David Bourget (Western Ontario)
David Chalmers (ANU, NYU)
Rafael De Clercq
Jack Alan Reynolds
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Pesetsky’s (1987) ‘‘aggressively non-D-linked’’ wh-phrases (like who the hell; hereinafter, wh-the-hell phrases) exhibit a variety of syntactic and semantic peculiarities, including the fact that they cannot occur in situ and do not support nonecho readings when occurring in root multiple questions. While these are familiar from the literature (albeit less than fully understood), our focus will be on a previously unnoted property of wh-the-hell phrases: the fact that their distribution (in single wh-questions) matches that of polarity items (PIs). We lay out the key data supporting this claim, embed the PI nature of wh-the-hell phrases in the theory of polarity developed in Giannakidou 1998, 1999, 2001, and establish the link between the lexical content of these phrases and their PI status by identifying wh-the-hell as a dependent PI. We subsequently exploit the PI status of wh-the-hell to explain the more familiar puzzles mentioned above, showing that these are not peculiarities specific to wh-the-hell but manifestations of the general properties of the class of PIs that wh-the-hell belongs to. The syntactic aspects of the polarity analysis of wh-the-hell are shown to have important consequences for the fundamental properties of wh-movement in English.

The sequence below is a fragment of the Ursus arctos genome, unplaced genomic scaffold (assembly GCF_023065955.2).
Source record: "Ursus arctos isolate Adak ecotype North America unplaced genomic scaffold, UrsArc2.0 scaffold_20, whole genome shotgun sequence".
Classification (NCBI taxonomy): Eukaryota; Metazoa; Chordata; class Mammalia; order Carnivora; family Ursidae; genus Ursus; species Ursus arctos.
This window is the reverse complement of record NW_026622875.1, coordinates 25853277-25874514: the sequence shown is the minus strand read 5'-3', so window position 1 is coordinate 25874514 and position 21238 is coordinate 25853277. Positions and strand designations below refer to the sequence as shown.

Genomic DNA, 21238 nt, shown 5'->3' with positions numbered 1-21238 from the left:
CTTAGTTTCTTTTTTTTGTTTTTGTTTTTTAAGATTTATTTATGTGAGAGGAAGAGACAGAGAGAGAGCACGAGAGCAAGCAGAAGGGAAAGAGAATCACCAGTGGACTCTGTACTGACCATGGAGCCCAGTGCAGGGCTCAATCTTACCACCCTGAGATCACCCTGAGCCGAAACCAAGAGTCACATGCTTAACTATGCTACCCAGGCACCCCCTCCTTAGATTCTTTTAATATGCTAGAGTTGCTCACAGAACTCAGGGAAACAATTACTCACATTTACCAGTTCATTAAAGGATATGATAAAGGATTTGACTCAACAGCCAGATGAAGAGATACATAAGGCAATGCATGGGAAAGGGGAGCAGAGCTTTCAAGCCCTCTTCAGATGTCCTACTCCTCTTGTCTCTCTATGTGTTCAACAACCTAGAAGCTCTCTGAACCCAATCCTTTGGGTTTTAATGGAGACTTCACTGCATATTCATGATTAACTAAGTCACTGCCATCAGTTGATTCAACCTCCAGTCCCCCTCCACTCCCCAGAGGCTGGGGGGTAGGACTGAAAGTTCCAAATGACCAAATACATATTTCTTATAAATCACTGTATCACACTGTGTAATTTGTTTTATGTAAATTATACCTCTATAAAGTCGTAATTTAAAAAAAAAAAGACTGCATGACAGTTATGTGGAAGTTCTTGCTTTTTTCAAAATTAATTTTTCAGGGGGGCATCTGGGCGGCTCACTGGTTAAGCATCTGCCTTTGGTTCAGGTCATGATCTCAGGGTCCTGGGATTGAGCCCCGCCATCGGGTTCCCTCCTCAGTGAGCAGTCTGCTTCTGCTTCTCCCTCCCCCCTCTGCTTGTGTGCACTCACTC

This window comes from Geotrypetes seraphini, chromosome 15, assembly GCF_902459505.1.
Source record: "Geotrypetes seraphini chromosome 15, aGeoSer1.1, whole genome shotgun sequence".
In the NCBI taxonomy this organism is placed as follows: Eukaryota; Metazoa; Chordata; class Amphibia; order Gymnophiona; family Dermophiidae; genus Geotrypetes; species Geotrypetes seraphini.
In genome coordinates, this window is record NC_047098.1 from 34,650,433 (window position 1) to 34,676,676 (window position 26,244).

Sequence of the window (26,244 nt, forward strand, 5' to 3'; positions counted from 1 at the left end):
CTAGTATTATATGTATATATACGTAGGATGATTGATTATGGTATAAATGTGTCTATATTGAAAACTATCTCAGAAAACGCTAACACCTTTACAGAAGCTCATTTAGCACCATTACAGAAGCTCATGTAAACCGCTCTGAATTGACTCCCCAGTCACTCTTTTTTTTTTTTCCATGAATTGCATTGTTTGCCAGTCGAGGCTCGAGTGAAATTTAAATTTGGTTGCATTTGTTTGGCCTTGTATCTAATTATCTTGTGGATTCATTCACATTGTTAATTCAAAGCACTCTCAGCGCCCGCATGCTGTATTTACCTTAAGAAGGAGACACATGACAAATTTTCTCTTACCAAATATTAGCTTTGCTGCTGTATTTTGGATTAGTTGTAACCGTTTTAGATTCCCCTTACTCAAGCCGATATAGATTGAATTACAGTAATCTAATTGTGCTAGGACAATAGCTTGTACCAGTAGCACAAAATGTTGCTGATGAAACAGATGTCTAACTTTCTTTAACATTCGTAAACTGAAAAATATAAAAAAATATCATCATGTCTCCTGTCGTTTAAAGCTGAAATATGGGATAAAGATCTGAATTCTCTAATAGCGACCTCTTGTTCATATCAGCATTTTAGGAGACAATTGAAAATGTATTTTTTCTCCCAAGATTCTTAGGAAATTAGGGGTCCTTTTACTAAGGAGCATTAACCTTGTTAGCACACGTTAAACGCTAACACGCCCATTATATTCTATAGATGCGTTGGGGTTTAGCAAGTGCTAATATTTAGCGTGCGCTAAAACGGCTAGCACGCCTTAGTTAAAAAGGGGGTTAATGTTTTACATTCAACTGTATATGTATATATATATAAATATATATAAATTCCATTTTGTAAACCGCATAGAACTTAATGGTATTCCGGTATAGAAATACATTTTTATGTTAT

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Márta Abrusán (2011). Presuppositional and Negative Islands: A Semantic Account. [REVIEW] Natural Language Semantics 19 (3):257-321.
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